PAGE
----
When Jose Mendez was held at Stewart Detention Center in Georgia, he met another young undocumented immigrant who over time became his boyfriend. They would hold hands and occasionally steal a kiss, he said. Mostly, they shared love letters.
Early last year, as Mendez’s boyfriend was telling him how afraid he was of deportation, Mendez reached over to rest a hand on his. Just then a female guard passed. Fifteen minutes later, Mendez was isolated and accused of having oral sex in the recreation room, said his attorney, Bryan Johnson.
An official told Mendez that there was visual evidence, which he demanded to see it, confident of his innocence. But his request was denied and he was sentenced to 30 days in disciplinary segregation — the U.S. Immigration and Customs Enforcement equivalent of solitary confinement.
“Segregation is the worst thing that could exist,” he said.
Mendez, who does not have a criminal record and sought asylum in the United States after fleeing El Salvador when he was 19, averaged two hours outside of his cell each day as punishment for something he said he did not do. Even if he had, lawyers said, as a civil detainee he should not have faced the same punishment as a felon.
“These are civil detainees,” said R. Andrew Free, an immigration attorney based in Nashville, “Solitary confinement is a tool of a criminal detention system that is geared toward punishment, and in some cases rehabilitation.”
But undocumented immigrants across the country are being held in private prisons and government centers that lawyers say follow rules intended for criminals. They have “grafted all of the rules and all of the infrastructure” from the prison industry onto immigrant detention, according to Free.
The facilities operate with little oversight even as the detainees have no right to lawyers or other protections. Undocumented immigrants who can't find pro bono representation are particularly at a disadvantage, lawyers say. And as President Donald Trump promises to ramp up enforcement of immigration laws, advocates fear even more detainees will get caught up in unreasonable and dangerous situations.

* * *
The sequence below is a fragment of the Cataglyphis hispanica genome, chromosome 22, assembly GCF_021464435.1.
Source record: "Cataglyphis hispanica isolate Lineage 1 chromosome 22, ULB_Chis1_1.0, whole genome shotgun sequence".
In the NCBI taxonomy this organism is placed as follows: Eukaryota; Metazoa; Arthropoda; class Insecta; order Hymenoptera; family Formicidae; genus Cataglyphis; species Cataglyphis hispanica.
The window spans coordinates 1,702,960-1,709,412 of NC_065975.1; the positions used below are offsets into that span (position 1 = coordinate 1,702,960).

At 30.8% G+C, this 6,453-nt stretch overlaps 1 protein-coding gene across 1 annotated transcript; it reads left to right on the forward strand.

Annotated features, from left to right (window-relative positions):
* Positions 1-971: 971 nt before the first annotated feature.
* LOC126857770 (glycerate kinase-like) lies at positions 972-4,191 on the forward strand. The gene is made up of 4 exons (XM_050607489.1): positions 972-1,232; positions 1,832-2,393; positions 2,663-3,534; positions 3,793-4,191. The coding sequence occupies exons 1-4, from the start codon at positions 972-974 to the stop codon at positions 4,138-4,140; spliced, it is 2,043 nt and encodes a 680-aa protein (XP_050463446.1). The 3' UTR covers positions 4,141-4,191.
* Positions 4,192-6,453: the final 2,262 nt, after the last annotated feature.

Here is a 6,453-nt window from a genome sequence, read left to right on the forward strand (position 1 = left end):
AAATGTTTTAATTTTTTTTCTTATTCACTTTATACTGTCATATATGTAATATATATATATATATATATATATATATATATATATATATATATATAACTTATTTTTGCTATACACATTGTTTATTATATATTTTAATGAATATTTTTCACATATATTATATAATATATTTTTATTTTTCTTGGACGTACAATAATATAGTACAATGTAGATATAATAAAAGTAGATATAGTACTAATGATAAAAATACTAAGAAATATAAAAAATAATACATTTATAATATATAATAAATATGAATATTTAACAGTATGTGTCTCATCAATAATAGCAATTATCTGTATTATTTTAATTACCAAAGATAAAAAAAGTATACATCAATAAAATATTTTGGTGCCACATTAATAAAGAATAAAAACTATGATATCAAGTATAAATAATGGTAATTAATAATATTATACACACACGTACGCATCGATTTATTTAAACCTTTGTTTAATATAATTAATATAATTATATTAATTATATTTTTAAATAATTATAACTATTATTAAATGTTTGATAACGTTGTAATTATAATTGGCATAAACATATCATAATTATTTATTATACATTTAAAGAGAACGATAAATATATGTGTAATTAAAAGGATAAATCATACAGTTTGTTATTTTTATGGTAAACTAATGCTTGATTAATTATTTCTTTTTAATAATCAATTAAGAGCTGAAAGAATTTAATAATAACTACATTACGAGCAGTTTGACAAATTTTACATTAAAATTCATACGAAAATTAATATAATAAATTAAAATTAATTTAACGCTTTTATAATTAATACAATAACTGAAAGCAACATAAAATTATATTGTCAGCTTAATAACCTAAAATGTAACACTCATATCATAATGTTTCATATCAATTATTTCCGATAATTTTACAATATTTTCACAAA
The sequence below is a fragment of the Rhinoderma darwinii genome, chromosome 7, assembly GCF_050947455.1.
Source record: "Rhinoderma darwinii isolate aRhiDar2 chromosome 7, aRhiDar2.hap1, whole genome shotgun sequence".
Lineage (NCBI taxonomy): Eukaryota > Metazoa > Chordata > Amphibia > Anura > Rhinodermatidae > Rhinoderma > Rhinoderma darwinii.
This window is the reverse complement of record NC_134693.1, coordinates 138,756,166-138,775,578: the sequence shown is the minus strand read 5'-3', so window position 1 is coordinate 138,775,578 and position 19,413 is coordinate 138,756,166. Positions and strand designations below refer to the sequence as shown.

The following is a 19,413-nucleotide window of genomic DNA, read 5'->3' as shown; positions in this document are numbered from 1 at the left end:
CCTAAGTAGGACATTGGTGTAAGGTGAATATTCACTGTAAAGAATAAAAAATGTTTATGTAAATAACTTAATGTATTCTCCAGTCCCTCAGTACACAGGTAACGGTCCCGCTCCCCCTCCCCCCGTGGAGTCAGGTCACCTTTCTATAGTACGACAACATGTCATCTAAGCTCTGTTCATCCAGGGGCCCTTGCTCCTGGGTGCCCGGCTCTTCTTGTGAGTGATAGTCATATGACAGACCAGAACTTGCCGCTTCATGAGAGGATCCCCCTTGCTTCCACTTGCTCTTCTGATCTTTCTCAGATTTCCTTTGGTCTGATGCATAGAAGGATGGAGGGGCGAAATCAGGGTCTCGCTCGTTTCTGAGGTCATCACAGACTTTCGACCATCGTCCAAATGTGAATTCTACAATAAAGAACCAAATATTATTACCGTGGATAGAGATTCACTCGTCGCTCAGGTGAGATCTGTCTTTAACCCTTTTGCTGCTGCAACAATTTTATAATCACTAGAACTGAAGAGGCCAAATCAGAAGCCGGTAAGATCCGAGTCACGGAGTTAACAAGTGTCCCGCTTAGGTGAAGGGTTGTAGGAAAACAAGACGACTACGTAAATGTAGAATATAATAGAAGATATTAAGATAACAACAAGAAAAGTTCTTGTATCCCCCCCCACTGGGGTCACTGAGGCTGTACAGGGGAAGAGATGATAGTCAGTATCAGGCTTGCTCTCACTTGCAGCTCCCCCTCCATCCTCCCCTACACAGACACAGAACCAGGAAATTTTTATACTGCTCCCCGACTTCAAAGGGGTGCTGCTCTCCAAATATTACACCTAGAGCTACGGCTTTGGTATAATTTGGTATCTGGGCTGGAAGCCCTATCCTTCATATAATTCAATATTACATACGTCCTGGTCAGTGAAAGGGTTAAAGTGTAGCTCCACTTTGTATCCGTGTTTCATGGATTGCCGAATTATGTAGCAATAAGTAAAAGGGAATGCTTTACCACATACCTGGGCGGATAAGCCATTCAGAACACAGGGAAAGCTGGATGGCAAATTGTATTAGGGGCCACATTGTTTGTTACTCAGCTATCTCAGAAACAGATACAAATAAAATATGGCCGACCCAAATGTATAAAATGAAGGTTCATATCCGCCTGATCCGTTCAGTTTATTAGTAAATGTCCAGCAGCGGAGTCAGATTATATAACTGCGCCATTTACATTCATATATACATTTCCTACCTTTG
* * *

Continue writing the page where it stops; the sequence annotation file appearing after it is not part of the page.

Solitary confinement can be abused easily, lawyers said. Their clients are punished for indefinite periods and arbitrary reasons, they say.
Mendez’s confinement record, for example, doesn’t mention oral sex. The reporting officer wrote that Mendez admitted to “kissing and holding hands in the rec. yard,” enough to find him guilty of committing a “sexual act.”
After about a month in segregation, he was released from Stewart, a private prison run by Corrections Corporation of America, and he boarded a plane to New York thanks to Johnson’s efforts.
His boyfriend was deported.
ALLEGATIONS OF WEAK OVERSIGHT
Both Republican and Democratic presidents have used solitary confinement for undocumented immigrants. It was practiced during Barack Obama’s administration, and George W. Bush’s before that. ICE has arrested more than 41,000 undocumented people since Trump took office, so more people could be at risk of solitary confinement at detention centers around the country.